Gender roles in crisis in About Elly

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      Starring Golshifteh Farahani. In Farsi, with English subtitles. Rating unavailable.

      A game of charades, in which men, women, and children can only think of phrases related to family, is the central metaphor in About Elly. Writer-director Asghar Farhadi made this before 2011’s A Separation, the first Iranian film to win an Oscar.

      Elly isn’t as tightly focused as that effort, and it’s less loose than his foreign-set follow-up, The Past. But it shares with those tales a flair for the quietly theatrical and the conviction that various codes of gender and honour (religious, tribal, legal, or whatever) outweigh human connections in moments of extreme stress.

      The young woman of the title (Taraneh Alidoosti) is the only unmarried gal accompanying three couples, their various children, and the newly divorced Ahmad (Shahab Hosseini), visiting from Germany. Both singletons are uneasy with the social manipulations of Sepideh (cast standout Golshifteh Farahani, recently seen as an Egyptian queen in Exodus: Gods and Kings). She’s having her own marital problems, but all have set aside urban cares for a nice weekend at the beach. (The film was shot, stylishly, on the Caspian Sea, north of Tehran.)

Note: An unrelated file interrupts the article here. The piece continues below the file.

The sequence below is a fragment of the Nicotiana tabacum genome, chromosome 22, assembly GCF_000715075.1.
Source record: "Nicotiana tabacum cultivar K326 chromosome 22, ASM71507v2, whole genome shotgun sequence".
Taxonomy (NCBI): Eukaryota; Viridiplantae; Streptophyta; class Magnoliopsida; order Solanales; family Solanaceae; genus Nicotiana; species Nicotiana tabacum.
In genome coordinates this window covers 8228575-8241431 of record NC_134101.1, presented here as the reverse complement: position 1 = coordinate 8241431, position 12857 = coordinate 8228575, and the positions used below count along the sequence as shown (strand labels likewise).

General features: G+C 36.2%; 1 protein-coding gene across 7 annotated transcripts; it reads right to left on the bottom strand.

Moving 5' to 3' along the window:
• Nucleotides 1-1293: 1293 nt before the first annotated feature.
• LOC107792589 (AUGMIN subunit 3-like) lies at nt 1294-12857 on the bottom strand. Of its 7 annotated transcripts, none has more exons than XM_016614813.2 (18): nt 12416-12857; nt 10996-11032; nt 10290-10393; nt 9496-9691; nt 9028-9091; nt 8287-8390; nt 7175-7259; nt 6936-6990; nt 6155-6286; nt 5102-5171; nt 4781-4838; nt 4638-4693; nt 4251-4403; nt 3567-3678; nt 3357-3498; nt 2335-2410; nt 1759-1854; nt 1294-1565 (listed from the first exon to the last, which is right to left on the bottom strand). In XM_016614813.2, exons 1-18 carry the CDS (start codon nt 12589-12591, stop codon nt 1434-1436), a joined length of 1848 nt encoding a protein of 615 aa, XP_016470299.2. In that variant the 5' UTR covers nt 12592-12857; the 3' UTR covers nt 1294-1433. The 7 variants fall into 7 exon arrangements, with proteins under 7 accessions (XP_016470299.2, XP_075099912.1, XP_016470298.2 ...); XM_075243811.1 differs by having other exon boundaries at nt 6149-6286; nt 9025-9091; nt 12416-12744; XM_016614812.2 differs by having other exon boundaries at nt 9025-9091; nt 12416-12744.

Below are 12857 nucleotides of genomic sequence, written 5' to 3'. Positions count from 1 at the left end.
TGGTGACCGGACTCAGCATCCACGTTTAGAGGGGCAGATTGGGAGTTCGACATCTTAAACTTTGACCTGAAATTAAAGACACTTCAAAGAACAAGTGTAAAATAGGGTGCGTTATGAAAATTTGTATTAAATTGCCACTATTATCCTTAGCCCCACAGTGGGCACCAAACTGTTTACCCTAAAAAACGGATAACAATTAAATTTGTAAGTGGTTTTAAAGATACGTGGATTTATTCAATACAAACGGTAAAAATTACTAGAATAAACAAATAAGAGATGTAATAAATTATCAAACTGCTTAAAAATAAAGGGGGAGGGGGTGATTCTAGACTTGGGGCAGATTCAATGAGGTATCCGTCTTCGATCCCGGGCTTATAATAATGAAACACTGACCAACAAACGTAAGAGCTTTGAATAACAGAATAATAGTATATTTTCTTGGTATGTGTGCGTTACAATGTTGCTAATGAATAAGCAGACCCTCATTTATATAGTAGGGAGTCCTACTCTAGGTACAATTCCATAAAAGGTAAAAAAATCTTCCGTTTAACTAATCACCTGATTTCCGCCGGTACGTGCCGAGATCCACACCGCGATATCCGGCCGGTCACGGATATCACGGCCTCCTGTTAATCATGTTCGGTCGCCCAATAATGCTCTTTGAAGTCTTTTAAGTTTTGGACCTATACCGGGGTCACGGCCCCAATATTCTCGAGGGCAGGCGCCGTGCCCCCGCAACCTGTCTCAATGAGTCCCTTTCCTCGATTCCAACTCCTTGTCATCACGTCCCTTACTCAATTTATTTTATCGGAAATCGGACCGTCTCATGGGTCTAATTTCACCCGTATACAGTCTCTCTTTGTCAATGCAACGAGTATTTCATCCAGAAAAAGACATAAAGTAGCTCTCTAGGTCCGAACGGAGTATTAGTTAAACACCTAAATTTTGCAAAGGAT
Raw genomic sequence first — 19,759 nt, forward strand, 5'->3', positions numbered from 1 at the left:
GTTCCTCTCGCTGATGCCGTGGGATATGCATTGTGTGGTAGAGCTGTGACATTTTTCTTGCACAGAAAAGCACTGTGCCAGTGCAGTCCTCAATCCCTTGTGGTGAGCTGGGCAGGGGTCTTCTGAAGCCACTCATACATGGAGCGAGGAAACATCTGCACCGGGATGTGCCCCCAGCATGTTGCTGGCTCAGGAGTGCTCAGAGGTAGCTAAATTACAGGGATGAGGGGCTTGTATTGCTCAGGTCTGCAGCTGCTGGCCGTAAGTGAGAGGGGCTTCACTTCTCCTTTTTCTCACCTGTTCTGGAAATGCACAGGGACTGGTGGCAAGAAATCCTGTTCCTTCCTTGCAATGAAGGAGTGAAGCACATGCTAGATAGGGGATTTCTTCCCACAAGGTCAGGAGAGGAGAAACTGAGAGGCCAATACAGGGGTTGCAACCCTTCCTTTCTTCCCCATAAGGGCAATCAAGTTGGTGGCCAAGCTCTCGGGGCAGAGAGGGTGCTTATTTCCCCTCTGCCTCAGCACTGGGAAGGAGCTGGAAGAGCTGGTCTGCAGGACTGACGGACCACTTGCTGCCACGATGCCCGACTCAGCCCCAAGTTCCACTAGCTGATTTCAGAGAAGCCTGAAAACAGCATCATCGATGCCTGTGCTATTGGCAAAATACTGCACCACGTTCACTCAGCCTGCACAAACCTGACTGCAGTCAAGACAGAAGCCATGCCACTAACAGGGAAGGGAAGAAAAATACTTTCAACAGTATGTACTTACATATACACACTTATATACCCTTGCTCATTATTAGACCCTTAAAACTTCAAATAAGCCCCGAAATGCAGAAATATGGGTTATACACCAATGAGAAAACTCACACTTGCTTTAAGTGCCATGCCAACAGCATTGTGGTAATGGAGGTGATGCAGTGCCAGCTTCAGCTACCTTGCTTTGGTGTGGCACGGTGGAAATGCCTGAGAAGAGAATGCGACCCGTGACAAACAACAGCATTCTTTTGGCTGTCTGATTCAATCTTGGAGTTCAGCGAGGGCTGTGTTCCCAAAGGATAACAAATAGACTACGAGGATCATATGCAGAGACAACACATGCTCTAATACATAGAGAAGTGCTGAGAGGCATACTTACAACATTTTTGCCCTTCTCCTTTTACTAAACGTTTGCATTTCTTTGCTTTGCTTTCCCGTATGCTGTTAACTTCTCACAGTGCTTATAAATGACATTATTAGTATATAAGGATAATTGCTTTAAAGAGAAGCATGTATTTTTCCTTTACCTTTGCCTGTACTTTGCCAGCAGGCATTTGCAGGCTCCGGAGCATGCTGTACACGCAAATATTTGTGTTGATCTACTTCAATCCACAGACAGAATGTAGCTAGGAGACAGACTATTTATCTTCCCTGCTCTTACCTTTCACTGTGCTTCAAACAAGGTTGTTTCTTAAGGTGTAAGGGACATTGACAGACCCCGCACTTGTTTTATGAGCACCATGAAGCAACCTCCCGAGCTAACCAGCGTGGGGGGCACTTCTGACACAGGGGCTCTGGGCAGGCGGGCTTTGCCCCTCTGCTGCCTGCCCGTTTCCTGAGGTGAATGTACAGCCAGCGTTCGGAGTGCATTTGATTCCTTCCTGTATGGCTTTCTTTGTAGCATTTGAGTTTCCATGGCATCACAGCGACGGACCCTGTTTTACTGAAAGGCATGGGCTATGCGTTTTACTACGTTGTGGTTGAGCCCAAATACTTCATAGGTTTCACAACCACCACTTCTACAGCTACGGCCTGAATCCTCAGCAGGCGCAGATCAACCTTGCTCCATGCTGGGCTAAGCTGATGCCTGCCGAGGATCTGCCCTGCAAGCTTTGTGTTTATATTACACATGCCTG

The group even enjoys cleaning out a dilapidated old villa after initial plans fall through. Farhadi shows his deftness for individuation as friends and family reveal their personalities through banter and jokes. (New York–born Peyman Moaadi, the husband in Separation, provides more highlights here.) There’s a passive-aggressive edge to the joshing, and a willingness to tell small fibs to avoid embarrassment, bringing a sense of dread creeping into the downtime.

      A series of cryptic phone calls tell us Elly is expected back in the city, and she defies Sepideh’s insistence that she stay for more than the one day she promised. So it’s exceedingly hard to figure out where Elly has gone after the group faces a crisis involving the children. Soon, recriminations take over, the initial falsehoods begin compounding, and everyone scrambles to restore order—with women chafing at the responsibility to defer to men they resent or don’t even know.

      In the end, teased out in a slightly overlong two hours, it’s society itself that keeps these people at sea.